RBS leaves asset protection scheme

The Royal Bank of Scotland is set to leave the government insurance scheme that was set up at the height of the financial crisis to protect the company from collapse.

The Royal Bank of Scotland is set to leave the government insurance scheme that was set up at the height of the financial crisis to protect the company from collapse.

Analysts said this could pave the way for RBS to be sold back into the private sector.

It is currently 82%-owned by the UK taxpayer after receiving a £45bn bailout in 2008.

RBS put £282bn of assets into the Asset Protection Scheme (APS) in November 2009, which then acted as a backstop to the bank's most risky assets.

Those assets had since fallen to around £105bn, the bank said, with many being sold or written off.

The bank said exiting the scheme showed "the progress RBS has made in transforming a balance sheet that had become dangerously large and unstable into one that is more conservative, resilient, and sustainable".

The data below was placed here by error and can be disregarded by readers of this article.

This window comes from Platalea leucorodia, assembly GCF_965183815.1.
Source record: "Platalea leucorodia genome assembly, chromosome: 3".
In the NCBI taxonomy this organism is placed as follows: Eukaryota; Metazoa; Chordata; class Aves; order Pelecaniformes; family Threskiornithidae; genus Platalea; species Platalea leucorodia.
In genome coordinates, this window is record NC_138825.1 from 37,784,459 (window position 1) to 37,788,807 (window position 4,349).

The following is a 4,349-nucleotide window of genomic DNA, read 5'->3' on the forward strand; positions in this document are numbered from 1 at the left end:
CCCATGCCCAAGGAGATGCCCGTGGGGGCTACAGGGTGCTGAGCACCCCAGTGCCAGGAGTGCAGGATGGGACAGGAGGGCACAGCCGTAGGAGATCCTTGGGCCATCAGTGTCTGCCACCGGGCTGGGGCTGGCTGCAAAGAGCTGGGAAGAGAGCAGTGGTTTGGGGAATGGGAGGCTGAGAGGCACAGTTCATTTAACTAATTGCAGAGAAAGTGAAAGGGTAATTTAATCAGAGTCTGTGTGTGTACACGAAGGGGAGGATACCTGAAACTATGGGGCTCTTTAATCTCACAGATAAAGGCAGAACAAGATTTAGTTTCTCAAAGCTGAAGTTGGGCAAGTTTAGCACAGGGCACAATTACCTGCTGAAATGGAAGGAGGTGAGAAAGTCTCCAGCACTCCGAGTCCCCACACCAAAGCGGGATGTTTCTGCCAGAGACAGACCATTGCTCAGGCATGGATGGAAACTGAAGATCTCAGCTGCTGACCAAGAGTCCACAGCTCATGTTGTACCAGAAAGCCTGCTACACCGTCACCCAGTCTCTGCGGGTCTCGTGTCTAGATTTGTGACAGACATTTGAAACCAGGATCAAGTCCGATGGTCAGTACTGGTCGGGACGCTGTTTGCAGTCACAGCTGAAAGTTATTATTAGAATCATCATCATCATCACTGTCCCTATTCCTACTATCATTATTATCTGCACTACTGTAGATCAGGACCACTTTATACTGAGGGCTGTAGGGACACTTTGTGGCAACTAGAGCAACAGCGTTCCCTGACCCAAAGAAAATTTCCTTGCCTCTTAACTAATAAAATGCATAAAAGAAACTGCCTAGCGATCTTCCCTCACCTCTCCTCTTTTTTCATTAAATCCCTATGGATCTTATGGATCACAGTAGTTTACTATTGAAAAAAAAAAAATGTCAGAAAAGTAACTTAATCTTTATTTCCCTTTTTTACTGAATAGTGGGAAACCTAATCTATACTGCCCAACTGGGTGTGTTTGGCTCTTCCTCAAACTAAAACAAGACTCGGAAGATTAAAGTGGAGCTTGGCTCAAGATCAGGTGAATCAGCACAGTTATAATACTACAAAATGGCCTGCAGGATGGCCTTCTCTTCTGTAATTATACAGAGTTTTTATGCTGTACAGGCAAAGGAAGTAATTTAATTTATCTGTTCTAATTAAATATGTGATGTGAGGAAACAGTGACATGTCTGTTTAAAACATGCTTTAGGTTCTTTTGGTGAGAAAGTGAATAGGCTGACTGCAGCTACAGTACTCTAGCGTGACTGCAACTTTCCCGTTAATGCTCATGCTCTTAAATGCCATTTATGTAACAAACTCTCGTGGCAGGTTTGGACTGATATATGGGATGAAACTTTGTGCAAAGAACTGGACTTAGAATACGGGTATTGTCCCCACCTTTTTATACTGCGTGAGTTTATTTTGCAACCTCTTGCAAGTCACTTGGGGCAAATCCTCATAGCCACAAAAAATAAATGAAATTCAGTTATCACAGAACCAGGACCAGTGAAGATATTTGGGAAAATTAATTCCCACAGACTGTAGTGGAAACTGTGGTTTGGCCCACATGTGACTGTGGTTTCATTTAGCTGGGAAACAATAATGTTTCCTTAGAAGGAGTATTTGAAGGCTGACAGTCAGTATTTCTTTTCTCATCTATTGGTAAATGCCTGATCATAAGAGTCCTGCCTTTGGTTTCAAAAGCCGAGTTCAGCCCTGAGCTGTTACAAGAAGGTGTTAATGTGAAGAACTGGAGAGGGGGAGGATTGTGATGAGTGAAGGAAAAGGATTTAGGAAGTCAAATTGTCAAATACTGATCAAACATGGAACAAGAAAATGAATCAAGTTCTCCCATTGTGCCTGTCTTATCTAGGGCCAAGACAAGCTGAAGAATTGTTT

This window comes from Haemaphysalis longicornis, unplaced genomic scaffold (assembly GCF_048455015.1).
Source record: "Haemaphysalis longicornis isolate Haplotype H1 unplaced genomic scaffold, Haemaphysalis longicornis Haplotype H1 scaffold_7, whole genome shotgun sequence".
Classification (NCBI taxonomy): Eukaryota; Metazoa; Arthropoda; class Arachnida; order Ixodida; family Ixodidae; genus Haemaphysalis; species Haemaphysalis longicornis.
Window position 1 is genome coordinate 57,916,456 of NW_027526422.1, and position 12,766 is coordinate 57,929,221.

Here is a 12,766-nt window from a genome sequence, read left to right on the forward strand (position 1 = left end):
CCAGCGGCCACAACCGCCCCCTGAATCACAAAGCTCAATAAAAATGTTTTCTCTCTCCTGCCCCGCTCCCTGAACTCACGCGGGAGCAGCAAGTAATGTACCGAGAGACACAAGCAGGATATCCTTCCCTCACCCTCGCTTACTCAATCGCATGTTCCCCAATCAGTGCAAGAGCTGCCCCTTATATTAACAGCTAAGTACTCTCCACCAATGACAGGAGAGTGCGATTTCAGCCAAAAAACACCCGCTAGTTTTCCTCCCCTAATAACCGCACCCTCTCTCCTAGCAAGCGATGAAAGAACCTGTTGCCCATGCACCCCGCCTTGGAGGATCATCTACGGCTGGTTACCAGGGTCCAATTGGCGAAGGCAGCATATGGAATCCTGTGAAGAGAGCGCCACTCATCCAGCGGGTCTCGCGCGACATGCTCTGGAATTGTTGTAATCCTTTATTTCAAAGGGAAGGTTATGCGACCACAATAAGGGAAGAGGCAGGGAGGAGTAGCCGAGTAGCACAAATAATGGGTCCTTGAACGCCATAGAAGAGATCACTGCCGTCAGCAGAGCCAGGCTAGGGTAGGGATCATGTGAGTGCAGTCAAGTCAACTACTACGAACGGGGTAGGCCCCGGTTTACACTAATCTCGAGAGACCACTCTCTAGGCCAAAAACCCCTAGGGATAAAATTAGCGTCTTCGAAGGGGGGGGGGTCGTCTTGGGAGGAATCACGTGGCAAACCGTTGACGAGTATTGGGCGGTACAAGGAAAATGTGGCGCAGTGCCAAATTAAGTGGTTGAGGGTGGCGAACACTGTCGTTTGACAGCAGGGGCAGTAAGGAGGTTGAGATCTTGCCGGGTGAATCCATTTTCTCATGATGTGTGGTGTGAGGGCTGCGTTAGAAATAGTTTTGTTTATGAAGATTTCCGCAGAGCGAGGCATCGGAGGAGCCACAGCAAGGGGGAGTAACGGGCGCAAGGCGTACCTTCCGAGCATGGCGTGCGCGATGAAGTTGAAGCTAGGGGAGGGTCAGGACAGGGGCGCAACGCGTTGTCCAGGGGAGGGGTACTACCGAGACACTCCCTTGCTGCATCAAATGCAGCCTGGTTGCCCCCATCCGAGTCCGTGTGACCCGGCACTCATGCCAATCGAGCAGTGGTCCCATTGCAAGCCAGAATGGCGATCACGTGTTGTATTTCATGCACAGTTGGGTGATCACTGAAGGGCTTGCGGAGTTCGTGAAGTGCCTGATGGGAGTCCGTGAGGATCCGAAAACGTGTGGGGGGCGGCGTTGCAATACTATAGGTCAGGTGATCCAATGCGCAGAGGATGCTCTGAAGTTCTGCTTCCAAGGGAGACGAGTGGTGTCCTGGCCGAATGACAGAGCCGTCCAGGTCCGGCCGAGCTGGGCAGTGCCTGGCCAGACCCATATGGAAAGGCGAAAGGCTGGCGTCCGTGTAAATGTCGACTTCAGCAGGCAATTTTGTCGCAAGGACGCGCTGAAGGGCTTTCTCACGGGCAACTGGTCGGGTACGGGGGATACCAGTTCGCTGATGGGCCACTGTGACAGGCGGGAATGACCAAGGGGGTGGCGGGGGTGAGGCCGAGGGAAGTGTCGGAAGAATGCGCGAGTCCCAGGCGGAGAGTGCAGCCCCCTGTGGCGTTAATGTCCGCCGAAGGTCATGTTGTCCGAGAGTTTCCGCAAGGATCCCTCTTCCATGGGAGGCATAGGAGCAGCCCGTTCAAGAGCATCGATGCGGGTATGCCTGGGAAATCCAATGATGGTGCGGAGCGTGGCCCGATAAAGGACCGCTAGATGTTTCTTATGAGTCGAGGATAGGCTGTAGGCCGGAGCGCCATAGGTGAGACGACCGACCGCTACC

It will formally leave the scheme on Thursday.

RBS said it had paid £2.5bn for its participation in the APS, without having made a claim, in addition to around £1.5bn it paid to the Treasury for liquidity support received during the financial crisis.

It said the scheme had played an important role in stabilising market perceptions of RBS, giving the bank's new board and management time to put a recovery plan into effect.

In February 2009 the bank's shares had fallen to an all-time low of 10p as panic swept markets.

Group Chief Executive Stephen Hester said "huge progress" had been made towards creating a system in which banks would never again need to seek credit support from government in a financial crisis.

"RBS's capital, liquidity, and funding positions have been transformed in the past three years, so the time is now right for us to exit this scheme," he said.

Lloyds Banking Group paid £2.5bn to exit the scheme in November 2009 and instead raised additional capital from shareholders.

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